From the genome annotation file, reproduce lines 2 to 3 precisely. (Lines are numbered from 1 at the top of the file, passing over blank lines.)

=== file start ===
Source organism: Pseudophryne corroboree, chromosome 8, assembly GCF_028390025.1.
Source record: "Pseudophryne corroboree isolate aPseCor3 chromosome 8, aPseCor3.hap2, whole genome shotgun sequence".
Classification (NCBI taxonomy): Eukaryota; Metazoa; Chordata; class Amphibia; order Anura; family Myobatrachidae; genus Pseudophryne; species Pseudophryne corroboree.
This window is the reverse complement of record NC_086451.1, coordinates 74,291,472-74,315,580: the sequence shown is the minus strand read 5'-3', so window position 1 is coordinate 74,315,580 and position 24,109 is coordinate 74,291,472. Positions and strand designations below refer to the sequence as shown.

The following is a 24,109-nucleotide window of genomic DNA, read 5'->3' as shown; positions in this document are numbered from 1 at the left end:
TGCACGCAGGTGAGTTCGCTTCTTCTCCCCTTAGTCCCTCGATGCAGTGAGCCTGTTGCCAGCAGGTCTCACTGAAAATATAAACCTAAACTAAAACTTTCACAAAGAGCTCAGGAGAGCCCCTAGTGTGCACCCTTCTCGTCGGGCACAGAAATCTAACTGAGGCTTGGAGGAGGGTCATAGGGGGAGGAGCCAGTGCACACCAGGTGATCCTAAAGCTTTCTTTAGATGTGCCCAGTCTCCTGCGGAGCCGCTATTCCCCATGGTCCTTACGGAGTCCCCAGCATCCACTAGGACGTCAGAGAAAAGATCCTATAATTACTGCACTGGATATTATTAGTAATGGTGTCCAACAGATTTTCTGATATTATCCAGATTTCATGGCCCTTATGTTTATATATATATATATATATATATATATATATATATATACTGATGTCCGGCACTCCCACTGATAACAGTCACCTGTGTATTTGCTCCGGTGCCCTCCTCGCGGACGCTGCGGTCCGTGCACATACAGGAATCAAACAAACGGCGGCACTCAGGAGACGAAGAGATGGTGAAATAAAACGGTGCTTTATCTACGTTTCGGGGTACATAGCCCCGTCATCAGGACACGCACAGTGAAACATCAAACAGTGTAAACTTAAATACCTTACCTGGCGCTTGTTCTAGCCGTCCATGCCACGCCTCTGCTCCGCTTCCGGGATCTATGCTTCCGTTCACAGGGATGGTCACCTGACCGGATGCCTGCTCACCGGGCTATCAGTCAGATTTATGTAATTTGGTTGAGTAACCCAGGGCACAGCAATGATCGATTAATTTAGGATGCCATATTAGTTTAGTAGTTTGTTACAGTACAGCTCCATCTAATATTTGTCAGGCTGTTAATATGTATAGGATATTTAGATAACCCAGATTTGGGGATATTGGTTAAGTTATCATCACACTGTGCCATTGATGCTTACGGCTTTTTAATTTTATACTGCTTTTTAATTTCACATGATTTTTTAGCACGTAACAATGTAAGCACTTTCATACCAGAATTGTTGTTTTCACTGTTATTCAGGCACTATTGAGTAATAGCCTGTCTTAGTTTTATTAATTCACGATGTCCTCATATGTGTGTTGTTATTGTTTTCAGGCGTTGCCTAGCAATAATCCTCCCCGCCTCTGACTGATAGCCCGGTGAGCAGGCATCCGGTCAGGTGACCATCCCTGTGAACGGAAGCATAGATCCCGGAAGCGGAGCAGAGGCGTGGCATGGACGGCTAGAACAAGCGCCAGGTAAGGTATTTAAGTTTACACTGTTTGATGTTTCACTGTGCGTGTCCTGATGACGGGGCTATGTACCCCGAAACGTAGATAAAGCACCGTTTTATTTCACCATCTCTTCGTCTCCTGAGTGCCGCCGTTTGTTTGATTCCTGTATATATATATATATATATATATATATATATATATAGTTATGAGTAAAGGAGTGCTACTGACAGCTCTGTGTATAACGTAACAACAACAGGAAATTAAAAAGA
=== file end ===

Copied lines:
Source record: "Pseudophryne corroboree isolate aPseCor3 chromosome 8, aPseCor3.hap2, whole genome shotgun sequence".
Classification (NCBI taxonomy): Eukaryota; Metazoa; Chordata; class Amphibia; order Anura; family Myobatrachidae; genus Pseudophryne; species Pseudophryne corroboree.